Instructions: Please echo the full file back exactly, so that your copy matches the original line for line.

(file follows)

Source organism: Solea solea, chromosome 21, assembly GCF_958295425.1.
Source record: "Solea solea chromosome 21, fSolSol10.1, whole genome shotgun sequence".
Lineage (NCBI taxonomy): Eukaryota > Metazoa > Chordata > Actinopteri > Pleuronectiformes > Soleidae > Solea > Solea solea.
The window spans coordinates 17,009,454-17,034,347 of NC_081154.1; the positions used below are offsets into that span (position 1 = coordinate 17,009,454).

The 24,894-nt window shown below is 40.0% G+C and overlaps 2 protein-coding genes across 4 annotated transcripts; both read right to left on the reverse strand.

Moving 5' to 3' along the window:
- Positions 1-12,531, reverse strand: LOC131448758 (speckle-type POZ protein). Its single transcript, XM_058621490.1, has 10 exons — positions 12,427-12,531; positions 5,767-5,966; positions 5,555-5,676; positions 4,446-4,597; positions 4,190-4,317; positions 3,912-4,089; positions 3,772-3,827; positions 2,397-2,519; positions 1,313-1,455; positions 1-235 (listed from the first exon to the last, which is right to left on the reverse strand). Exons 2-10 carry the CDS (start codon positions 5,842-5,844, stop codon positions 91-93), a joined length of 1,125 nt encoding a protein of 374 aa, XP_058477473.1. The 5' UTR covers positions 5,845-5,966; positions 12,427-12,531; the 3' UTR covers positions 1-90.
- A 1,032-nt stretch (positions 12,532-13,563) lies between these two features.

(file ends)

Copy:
Source organism: Solea solea, chromosome 21, assembly GCF_958295425.1.
Source record: "Solea solea chromosome 21, fSolSol10.1, whole genome shotgun sequence".
Lineage (NCBI taxonomy): Eukaryota > Metazoa > Chordata > Actinopteri > Pleuronectiformes > Soleidae > Solea > Solea solea.
The window spans coordinates 17,009,454-17,034,347 of NC_081154.1; the positions used below are offsets into that span (position 1 = coordinate 17,009,454).

The 24,894-nt window shown below is 40.0% G+C and overlaps 2 protein-coding genes across 4 annotated transcripts; both read right to left on the reverse strand.

Moving 5' to 3' along the window:
- Positions 1-12,531, reverse strand: LOC131448758 (speckle-type POZ protein). Its single transcript, XM_058621490.1, has 10 exons — positions 12,427-12,531; positions 5,767-5,966; positions 5,555-5,676; positions 4,446-4,597; positions 4,190-4,317; positions 3,912-4,089; positions 3,772-3,827; positions 2,397-2,519; positions 1,313-1,455; positions 1-235 (listed from the first exon to the last, which is right to left on the reverse strand). Exons 2-10 carry the CDS (start codon positions 5,842-5,844, stop codon positions 91-93), a joined length of 1,125 nt encoding a protein of 374 aa, XP_058477473.1. The 5' UTR covers positions 5,845-5,966; positions 12,427-12,531; the 3' UTR covers positions 1-90.
- A 1,032-nt stretch (positions 12,532-13,563) lies between these two features.